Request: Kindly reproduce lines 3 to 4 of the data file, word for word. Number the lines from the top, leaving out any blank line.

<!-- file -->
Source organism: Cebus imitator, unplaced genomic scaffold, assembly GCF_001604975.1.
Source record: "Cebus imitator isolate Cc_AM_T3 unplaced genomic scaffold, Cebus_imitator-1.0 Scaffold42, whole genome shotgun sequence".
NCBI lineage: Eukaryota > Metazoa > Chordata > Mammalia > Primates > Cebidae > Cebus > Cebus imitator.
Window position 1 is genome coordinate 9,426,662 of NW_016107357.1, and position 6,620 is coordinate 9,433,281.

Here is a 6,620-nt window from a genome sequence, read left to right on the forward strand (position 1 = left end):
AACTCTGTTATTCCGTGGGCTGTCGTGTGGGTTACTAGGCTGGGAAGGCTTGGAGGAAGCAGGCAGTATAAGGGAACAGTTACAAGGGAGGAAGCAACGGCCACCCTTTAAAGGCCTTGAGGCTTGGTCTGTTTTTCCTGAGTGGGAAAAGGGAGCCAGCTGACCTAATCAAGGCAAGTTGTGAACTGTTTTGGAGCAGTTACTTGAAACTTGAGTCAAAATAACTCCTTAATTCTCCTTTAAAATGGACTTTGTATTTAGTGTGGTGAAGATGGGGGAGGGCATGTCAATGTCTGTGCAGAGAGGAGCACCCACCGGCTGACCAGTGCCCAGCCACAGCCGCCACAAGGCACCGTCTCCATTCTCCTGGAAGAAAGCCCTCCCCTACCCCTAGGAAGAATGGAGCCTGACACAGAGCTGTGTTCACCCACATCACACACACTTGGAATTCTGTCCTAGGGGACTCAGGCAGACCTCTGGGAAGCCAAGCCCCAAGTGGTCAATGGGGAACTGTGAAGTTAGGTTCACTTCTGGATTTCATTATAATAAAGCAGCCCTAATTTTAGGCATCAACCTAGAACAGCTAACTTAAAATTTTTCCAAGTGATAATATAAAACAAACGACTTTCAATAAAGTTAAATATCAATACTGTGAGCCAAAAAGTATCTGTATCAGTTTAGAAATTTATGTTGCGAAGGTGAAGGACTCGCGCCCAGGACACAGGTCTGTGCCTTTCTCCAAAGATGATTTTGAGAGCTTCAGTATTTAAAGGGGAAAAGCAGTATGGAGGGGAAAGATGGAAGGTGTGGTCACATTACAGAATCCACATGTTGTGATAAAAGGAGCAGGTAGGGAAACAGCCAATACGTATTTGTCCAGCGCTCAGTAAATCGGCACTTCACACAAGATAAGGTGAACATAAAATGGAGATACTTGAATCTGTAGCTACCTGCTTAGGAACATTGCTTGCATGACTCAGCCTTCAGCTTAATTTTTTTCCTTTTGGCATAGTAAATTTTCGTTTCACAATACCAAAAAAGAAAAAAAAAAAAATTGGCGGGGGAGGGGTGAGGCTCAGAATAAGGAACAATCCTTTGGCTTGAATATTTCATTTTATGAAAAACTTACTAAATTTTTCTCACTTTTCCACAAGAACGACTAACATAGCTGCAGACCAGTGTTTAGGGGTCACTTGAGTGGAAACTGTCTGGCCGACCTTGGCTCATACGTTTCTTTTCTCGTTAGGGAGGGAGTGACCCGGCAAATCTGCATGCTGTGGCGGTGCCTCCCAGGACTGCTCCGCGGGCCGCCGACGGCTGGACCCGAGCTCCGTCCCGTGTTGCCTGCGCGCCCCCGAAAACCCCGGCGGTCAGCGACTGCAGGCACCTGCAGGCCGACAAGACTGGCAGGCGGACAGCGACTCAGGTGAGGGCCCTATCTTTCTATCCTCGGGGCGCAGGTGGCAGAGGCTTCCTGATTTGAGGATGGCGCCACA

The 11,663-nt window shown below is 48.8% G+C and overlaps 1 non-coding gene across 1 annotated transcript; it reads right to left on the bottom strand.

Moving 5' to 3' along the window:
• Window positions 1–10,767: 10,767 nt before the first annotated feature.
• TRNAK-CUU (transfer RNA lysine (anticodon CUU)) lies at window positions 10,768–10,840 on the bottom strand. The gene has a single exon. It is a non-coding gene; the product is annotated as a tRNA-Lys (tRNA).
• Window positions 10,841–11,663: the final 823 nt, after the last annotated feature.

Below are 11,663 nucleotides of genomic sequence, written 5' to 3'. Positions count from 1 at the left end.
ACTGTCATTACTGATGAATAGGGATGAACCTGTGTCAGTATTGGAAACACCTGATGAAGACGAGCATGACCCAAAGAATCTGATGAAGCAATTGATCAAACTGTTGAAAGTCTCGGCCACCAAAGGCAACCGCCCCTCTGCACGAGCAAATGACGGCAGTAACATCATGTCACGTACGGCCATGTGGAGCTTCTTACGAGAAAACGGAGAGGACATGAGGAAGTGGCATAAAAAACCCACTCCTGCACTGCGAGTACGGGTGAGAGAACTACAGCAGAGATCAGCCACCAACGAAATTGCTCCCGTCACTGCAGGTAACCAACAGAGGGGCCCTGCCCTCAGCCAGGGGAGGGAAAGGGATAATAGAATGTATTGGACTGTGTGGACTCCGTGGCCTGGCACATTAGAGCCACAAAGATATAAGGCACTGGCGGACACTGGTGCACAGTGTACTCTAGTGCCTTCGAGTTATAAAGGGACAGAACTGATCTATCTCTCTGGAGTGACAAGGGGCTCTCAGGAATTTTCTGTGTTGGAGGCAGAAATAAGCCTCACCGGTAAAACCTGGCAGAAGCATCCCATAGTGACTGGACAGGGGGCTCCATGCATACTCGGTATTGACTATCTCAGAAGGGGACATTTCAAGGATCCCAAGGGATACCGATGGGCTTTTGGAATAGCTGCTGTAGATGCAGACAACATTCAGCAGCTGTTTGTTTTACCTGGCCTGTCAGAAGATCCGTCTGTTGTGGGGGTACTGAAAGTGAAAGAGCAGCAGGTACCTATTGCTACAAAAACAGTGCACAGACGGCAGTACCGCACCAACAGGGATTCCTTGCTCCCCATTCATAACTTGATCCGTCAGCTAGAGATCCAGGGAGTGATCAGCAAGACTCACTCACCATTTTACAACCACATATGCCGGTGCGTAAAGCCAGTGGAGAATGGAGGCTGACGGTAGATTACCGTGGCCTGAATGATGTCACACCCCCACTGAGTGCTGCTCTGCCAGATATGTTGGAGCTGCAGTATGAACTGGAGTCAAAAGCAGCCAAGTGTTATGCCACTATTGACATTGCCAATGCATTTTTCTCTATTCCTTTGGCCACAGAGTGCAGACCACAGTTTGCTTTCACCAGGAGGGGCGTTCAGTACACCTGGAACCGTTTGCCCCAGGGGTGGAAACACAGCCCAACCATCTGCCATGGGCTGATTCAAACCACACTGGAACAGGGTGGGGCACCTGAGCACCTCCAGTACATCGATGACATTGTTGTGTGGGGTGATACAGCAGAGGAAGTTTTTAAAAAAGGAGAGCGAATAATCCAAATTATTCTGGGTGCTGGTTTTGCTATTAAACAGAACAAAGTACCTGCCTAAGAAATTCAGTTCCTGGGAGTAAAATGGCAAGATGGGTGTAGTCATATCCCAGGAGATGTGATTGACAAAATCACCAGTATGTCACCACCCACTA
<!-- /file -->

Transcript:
NCBI lineage: Eukaryota > Metazoa > Chordata > Mammalia > Primates > Cebidae > Cebus > Cebus imitator.
Window position 1 is genome coordinate 9,426,662 of NW_016107357.1, and position 6,620 is coordinate 9,433,281.